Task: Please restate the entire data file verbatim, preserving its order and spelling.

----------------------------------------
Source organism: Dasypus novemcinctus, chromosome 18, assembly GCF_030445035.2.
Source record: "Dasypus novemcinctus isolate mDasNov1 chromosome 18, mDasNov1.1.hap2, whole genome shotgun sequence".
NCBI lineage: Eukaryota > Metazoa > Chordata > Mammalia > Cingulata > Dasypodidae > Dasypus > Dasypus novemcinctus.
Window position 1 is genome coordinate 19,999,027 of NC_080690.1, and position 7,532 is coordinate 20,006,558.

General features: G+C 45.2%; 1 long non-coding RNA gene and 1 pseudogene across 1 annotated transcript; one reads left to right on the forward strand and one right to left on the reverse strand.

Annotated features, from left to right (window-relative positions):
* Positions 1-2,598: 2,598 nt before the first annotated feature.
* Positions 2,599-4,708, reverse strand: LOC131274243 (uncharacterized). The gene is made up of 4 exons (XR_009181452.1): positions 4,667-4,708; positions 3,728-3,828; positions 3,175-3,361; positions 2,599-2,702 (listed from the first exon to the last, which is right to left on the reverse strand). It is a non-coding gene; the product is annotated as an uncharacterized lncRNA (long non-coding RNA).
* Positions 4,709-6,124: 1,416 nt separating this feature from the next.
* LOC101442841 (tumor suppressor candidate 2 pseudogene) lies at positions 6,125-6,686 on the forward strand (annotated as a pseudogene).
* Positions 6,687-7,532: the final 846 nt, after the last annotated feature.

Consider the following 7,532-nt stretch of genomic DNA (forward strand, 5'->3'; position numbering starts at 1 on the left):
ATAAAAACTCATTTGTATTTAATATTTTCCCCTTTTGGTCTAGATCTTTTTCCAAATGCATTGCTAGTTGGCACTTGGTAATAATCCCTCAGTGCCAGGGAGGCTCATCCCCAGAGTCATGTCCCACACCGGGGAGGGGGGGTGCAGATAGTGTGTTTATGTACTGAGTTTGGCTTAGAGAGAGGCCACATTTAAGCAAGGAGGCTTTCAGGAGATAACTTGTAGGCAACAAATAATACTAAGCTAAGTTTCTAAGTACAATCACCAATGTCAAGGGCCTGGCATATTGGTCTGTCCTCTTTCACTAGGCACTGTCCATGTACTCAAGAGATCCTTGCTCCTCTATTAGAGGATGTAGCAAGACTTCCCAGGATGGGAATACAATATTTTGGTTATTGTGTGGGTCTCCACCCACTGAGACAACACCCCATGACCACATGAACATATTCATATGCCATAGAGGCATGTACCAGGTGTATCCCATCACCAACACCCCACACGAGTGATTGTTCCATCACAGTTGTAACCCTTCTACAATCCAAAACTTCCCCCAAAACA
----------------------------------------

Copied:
Source organism: Dasypus novemcinctus, chromosome 18, assembly GCF_030445035.2.
Source record: "Dasypus novemcinctus isolate mDasNov1 chromosome 18, mDasNov1.1.hap2, whole genome shotgun sequence".
NCBI lineage: Eukaryota > Metazoa > Chordata > Mammalia > Cingulata > Dasypodidae > Dasypus > Dasypus novemcinctus.
Window position 1 is genome coordinate 19,999,027 of NC_080690.1, and position 7,532 is coordinate 20,006,558.

General features: G+C 45.2%; 1 long non-coding RNA gene and 1 pseudogene across 1 annotated transcript; one reads left to right on the forward strand and one right to left on the reverse strand.

Annotated features, from left to right (window-relative positions):
* Positions 1-2,598: 2,598 nt before the first annotated feature.
* Positions 2,599-4,708, reverse strand: LOC131274243 (uncharacterized). The gene is made up of 4 exons (XR_009181452.1): positions 4,667-4,708; positions 3,728-3,828; positions 3,175-3,361; positions 2,599-2,702 (listed from the first exon to the last, which is right to left on the reverse strand). It is a non-coding gene; the product is annotated as an uncharacterized lncRNA (long non-coding RNA).
* Positions 4,709-6,124: 1,416 nt separating this feature from the next.
* LOC101442841 (tumor suppressor candidate 2 pseudogene) lies at positions 6,125-6,686 on the forward strand (annotated as a pseudogene).
* Positions 6,687-7,532: the final 846 nt, after the last annotated feature.

Consider the following 7,532-nt stretch of genomic DNA (forward strand, 5'->3'; position numbering starts at 1 on the left):
ATAAAAACTCATTTGTATTTAATATTTTCCCCTTTTGGTCTAGATCTTTTTCCAAATGCATTGCTAGTTGGCACTTGGTAATAATCCCTCAGTGCCAGGGAGGCTCATCCCCAGAGTCATGTCCCACACCGGGGAGGGGGGGTGCAGATAGTGTGTTTATGTACTGAGTTTGGCTTAGAGAGAGGCCACATTTAAGCAAGGAGGCTTTCAGGAGATAACTTGTAGGCAACAAATAATACTAAGCTAAGTTTCTAAGTACAATCACCAATGTCAAGGGCCTGGCATATTGGTCTGTCCTCTTTCACTAGGCACTGTCCATGTACTCAAGAGATCCTTGCTCCTCTATTAGAGGATGTAGCAAGACTTCCCAGGATGGGAATACAATATTTTGGTTATTGTGTGGGTCTCCACCCACTGAGACAACACCCCATGACCACATGAACATATTCATATGCCATAGAGGCATGTACCAGGTGTATCCCATCACCAACACCCCACACGAGTGATTGTTCCATCACAGTTGTAACCCTTCTACAATCCAAAACTTCCCCCAAAACA